• Medical (7x)

• Motivation (3x)

• Age, pain (2x each)

• Other exercise (1x)

aSome participants considered themselves too old to participate

Notes: Several reasons per participant were allowed

One participant’s (PM) reason of drop-out was unknown

The drop-out rates were significantly lower in the neutral condition than in the other two conditions at t2 as well as in total (p < .05). The N also showed marginally significantly lower drop-out rates than the PV at t1 (p = .09). There were no significant differences in sex or controlled motivation at t1 between participants who dropped out (at t2 or in total) and participants who did not. However, participants who dropped out (in total) were marginally significantly (p = .10) older than participants who did not (N = 99; median of 84 years compared with 82 years). In addition, participants who dropped out at t2 showed marginally significantly (p = .07) lower levels of autonomous motivation at t1 than participants who did not (N = 96; median of 5.6 compared with 6.1 on a 1–7 scale).

Exercise frequency

Table 4 depicts the median number of weekly exercise sessions in each condition at t2, with respect to the first exercise week, and at t4, with respect to the third exercise week. In general, these median numbers reached the recommended amount of four exercise sessions per week (4.0–5.0).
Table 4

Median exercise frequencies

Exercise sessions

NC

PV

PM

t2

5.0 (4.0–7.0)

5.0 (4.0–7.0)

4.0 (3.0–6.0)

t4

5.0 (4.0–7.0)

4.0 (2.5–6.0)

5.0 (2.5–7.0)

Notes: N: n = 34–35; PV: n = 25–27; PM: n = 24–25

No significant differences were found between conditions (ps > .05)

The 25–75 percentile ranges are given between brackets

In the first exercise week (i.e., at t2), 68 out of 85 participants (80.0%) performed at least four exercise sessions, 25 participants (29.4%) performed the maximum number of seven exercise sessions and six participants (7.1%) did not perform an exercise session. In the final exercise week (i.e., at t4), 58 out of 80 participants (72.5%) performed at least four exercise sessions, 22 participants (27.8%) performed seven exercise sessions and seven participants (8.8%) did not perform an exercise session.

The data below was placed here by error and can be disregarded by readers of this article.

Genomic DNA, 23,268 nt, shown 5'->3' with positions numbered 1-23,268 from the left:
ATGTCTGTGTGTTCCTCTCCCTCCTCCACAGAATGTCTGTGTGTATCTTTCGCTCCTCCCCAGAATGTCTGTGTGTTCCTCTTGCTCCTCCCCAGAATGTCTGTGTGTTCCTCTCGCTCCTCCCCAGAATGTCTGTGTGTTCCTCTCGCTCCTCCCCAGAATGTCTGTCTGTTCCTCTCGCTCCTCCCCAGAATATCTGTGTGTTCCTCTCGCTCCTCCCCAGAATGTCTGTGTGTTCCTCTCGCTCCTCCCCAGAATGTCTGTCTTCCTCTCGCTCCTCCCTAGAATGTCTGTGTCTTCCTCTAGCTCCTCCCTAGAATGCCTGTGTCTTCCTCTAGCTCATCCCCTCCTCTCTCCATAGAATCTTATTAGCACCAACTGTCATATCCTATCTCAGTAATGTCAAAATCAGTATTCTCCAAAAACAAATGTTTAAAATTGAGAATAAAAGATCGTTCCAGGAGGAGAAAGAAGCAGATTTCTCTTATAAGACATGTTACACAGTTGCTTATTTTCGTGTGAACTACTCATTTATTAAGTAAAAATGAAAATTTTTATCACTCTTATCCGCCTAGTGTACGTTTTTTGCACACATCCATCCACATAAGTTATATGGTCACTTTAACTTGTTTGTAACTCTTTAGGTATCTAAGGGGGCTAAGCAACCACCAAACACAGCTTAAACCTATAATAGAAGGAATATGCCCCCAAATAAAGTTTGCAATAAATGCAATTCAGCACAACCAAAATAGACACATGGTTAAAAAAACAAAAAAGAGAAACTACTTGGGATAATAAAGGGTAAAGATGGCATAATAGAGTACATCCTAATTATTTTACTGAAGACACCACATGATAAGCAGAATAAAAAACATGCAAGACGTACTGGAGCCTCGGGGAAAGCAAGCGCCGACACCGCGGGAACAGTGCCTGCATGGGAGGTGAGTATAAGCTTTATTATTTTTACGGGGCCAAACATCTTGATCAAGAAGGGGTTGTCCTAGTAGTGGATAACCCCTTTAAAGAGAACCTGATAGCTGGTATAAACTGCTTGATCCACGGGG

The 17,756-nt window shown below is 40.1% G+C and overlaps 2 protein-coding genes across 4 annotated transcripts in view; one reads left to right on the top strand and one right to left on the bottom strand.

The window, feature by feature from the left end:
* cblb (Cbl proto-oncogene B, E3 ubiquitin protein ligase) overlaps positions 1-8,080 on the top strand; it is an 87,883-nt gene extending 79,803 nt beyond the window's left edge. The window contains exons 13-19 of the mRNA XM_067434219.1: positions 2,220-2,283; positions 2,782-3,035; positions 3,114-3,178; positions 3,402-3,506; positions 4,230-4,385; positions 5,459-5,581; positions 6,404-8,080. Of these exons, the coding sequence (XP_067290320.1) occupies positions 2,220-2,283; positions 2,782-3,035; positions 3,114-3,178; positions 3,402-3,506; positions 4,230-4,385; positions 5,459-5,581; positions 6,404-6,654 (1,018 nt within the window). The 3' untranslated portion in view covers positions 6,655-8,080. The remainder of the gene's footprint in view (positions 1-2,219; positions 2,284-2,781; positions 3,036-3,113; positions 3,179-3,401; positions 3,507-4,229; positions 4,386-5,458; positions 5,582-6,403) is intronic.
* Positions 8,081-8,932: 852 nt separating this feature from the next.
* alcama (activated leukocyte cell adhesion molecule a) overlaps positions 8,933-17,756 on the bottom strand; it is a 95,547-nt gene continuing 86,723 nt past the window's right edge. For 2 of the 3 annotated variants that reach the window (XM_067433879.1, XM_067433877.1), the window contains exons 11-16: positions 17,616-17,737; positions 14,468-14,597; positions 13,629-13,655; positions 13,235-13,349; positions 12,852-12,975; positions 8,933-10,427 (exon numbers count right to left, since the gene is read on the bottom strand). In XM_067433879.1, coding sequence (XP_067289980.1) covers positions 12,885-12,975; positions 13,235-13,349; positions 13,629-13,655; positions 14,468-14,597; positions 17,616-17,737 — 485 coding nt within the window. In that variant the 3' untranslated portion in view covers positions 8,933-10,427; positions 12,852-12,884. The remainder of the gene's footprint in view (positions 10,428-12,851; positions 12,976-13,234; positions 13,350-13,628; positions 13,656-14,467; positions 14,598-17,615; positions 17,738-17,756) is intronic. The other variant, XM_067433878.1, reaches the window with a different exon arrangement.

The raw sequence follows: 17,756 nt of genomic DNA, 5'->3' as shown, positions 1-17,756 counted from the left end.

Framing effects on exercise frequency

There were no significant differences in weekly exercise frequency between any two conditions at either point in time. However, the exercise frequency at t2 was marginally significantly lower in the promotion condition than in both other conditions (N: p = .07; PV: p = .1).

Framing effects on controlled/autonomous motivation

Table 5 displays the median levels of autonomous and controlled motivation for each condition at t1, t2 and t4. In general, the median levels of autonomous motivation were rather high (5.6–6.2) whereas the median levels of controlled motivation were rather low (2.4–3.2). There were no significant differences in either autonomous or controlled motivation between any two conditions at any point in time. However, the levels of controlled motivation at t4 were marginally significantly (p = .08) higher in the neutral condition than in the promotion condition.
Table 5

Median levels of autonomous and controlled motivation

 

N

PV

PM

AM

CM

AM

CM

AM

CM

t1

6.2

(5.5–6.7)

3.2

(2.4–4.4)

6.2

(5.4–6.7)

2.7

(2.1–3.8)

5.7

(5.0–6.2)

3.0

(2.1–4.1)

t2

6.0

(4.9–6.5)

2.8

(2.3–3.8)

6.1

(4.9–6.6)

2.7

(1.9–4.0)

5.6

(4.7–6.1)

2.4

(1.4–4.2)

t4

5.9

(4.7–6.4)

3.1

(2.4–5.0)

5.8

(4.8–6.4)

3.0

(2.0–4.6)

5.6

(4.6–6.3)

2.7

(1.9–4.1)

Notes: AM autonomous motivation (1–7), CM controlled motivation (1–7)

higher scores indicate higher levels of autonomous/controlled motivation

No significant differences were found between conditions (ps > .05)

N: n = 33–36; PV: n = 23–30; PM: n = 21–32

The 25–75 percentile ranges are given between brackets

As a next step, within-participant changes in levels of autonomous and controlled motivation were calculated at short (t2 – t1) and longer (t4 – t1) term. These changes were then compared between the conditions. Again, there were no significant differences in changes in either autonomous or controlled motivation between any two conditions at either time interval. Nevertheless, participants in the PM did show smaller declines in autonomous motivation and smaller increases in controlled motivation than participants in the PV. However, in the PV, autonomous motivation levels at t1 were relatively high and controlled motivation levels at t1 were relatively low, whereas the opposite pattern was found in the PM (i.e., relatively low levels of autonomous motivation and high levels of controlled motivation at t1).